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FlashReport Weblog on California Politics

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Richard Rider

Once AGAIN our CA household pension debt soars. Make it stop!

Four days ago I posted here the dramatic increase in the California per household debt imposed by underfunded state and local pension guarantees. Using the “market pension” earnings expected/required, this debt went from $77,700 per CA household in 2014 to $92,748 in 2015, making us easily the second worst state in the nation.

Sadly, we just today got a more recent update — an estimate as of end of the last month (November, 2016). It’s gotten even worse. Incredibly, by a lot! See the chart below.

We’ve gone from $92,748 CA household debt at the end of 2015 to $106,848 as of last month. Egad!

The only good news is that since 1 December the stock market has rallied nicely (confounding progressives and their doomsday predictions). But since the end of the month the S&P 500 is currently up only 1.14% — not enough to offset the burgeoning pension debt obligation of California… Read More

Richard Rider

California’s lack of an oil severance tax. Good or bad? Important or not?

When I joust with progressives about California taxes (especially vs. Texas), one favorite talking point that they raise is the lack of a California oil severance tax — a state tax on petroleum as it comes out of the ground.

They are inferring that the lack of a CA oil severance tax somehow justifies all the OTHER high CA state and local taxes. Of course, a little closer scrutiny shows this assertion is 99% bogus. Higher than 99%, actually. Mathematically higher!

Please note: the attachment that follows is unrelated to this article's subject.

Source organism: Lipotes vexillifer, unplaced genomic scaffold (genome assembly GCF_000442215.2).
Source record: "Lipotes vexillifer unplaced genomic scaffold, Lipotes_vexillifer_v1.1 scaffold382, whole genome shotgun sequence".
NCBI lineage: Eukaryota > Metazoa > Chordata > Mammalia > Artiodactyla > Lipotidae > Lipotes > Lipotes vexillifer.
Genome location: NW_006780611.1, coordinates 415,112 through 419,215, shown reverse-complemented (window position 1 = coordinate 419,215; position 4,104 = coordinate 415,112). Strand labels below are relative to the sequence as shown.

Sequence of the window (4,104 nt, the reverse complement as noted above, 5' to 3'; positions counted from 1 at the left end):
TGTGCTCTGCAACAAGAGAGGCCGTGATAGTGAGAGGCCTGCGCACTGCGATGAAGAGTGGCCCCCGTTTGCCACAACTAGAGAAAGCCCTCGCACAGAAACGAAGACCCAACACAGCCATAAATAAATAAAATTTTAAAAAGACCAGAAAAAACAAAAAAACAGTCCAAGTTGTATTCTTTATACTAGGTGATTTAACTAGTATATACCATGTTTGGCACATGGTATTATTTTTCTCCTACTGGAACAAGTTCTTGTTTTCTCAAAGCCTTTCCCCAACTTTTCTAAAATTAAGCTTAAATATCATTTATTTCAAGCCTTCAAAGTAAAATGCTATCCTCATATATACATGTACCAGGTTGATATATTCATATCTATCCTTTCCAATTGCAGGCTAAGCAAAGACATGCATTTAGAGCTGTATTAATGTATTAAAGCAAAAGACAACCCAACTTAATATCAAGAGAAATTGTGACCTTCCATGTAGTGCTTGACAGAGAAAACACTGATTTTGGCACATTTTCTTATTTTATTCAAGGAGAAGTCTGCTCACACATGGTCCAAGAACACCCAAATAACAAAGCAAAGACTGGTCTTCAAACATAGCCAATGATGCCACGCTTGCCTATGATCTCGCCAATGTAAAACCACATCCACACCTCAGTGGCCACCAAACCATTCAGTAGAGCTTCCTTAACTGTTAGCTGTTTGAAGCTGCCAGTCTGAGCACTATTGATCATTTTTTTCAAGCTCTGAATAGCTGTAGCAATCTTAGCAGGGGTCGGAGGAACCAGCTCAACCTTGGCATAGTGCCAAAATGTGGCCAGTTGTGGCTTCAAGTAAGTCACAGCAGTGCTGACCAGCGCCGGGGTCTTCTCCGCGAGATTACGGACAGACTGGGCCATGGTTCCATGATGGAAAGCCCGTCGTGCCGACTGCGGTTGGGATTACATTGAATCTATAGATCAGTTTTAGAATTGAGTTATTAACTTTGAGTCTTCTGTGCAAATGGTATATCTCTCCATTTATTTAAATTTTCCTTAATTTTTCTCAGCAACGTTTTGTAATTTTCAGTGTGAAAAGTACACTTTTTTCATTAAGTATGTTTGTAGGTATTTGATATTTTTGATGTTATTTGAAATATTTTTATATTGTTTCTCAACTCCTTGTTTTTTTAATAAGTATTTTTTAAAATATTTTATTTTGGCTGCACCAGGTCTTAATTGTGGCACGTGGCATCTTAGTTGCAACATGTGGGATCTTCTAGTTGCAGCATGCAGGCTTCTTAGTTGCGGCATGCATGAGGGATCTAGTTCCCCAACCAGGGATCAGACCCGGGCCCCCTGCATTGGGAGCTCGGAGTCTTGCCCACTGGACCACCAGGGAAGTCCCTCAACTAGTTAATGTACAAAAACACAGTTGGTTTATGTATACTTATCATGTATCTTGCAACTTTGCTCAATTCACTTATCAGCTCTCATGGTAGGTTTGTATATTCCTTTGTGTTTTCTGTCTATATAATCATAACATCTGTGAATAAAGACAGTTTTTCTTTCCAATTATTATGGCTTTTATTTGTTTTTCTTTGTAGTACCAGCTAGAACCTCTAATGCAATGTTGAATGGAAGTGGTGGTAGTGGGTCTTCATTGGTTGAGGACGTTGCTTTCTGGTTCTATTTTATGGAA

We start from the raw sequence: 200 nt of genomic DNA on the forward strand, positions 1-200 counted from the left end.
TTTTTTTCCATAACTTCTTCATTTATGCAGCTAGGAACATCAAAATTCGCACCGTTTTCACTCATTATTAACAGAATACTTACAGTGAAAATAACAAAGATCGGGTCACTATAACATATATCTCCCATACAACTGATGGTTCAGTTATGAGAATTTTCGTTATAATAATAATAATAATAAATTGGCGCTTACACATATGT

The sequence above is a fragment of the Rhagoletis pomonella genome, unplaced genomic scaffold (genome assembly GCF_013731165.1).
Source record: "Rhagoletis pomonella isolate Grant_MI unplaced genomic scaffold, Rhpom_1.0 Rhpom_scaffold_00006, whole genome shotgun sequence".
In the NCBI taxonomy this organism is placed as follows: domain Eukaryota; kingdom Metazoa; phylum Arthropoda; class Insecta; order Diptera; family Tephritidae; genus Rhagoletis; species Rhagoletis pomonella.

Here’s the executive summary(data and sources below):

In 2015 Texas collected $4.179 billion in severance taxes from their oil and natural gas wells. If we levied the same severance taxes in California on our producing wells, in 2015, we would have raised $498million– because we produce a lot less oil and gas than Texas.

Contrast that amount with the expected individual income tax revenue projected in the 2016-17 California state budget — $83.841BILLION! And then there’sRead More

Ed Ring

Californians Approve $5.0 Billion in New Taxes

For the last few years, using data provided by the watchdog organizationCalTax, we have summarized the results of local bond and tax proposals appearing on the California ballot. Nearly all of them are approved by voters, and this past November was no exception.

With only a coupleof measures still too close to call (TCTC), as can be seen, 94% of the 193 proposed local bonds passed, and 71% of the proposed local taxes passed.Two years ago, 81% of the local bond proposals passed, and 68% of the local tax proposals passed. No encouraging trend there.

Outcome of Local Bond and Tax Proposals – November 2016

A simple extrapolation will provide the following estimate: Californians just increased their local tax burden by roughly $4.0 billion, in the form of $1.9… Read More

Katy Grimes

California Democrat Vows to ‘Fight in the Streets’ Over Illegal Immigration

California’s new Democrat supermajority used Monday’s usually congenial legislative swearing-in ceremonies to ram through Assembly and Senate resolutionsinsisting President-elect Donald Trump abandon his immigration deportation policies – at least in California.

California is home to the largest illegal-alien population in the country, with35 sanctuary cities.President-elect Trump has vowed to build a border wall and deport immigrants that have a criminal record, which he estimates to be two-three million.

HR 4, SR 7

Less than four weeks after California voters passed a new transparency ballot initiative requiring advanced notice of legislation of at least 72 hours, Democrat lawmakers rammed through two resolutions hours after turning them in. And these aren’t any resolutions – both demand that President-Elect Donald Trump withdraw “a mass deportation strategy” of illegal immigrants.